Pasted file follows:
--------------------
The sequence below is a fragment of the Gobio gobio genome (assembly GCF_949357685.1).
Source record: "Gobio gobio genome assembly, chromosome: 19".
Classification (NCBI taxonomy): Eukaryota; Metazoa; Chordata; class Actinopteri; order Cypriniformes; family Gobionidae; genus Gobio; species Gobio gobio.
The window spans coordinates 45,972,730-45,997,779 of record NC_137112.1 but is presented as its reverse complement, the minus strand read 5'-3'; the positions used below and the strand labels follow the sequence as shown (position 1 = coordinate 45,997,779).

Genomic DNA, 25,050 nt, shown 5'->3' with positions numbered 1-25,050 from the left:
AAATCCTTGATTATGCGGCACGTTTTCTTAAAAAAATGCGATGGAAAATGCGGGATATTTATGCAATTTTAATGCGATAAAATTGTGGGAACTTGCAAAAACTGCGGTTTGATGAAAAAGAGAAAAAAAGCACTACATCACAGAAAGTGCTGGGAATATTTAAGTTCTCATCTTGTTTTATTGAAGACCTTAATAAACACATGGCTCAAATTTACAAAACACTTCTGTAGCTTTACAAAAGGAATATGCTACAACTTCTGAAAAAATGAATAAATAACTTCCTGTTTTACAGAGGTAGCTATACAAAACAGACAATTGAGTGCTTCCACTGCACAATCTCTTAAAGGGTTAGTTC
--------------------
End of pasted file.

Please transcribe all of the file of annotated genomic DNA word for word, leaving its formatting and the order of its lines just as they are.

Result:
The sequence below is a fragment of the Gobio gobio genome (assembly GCF_949357685.1).
Source record: "Gobio gobio genome assembly, chromosome: 19".
Classification (NCBI taxonomy): Eukaryota; Metazoa; Chordata; class Actinopteri; order Cypriniformes; family Gobionidae; genus Gobio; species Gobio gobio.
The window spans coordinates 45,972,730-45,997,779 of record NC_137112.1 but is presented as its reverse complement, the minus strand read 5'-3'; the positions used below and the strand labels follow the sequence as shown (position 1 = coordinate 45,997,779).

Genomic DNA, 25,050 nt, shown 5'->3' with positions numbered 1-25,050 from the left:
AAATCCTTGATTATGCGGCACGTTTTCTTAAAAAAATGCGATGGAAAATGCGGGATATTTATGCAATTTTAATGCGATAAAATTGTGGGAACTTGCAAAAACTGCGGTTTGATGAAAAAGAGAAAAAAAGCACTACATCACAGAAAGTGCTGGGAATATTTAAGTTCTCATCTTGTTTTATTGAAGACCTTAATAAACACATGGCTCAAATTTACAAAACACTTCTGTAGCTTTACAAAAGGAATATGCTACAACTTCTGAAAAAATGAATAAATAACTTCCTGTTTTACAGAGGTAGCTATACAAAACAGACAATTGAGTGCTTCCACTGCACAATCTCTTAAAGGGTTAGTTC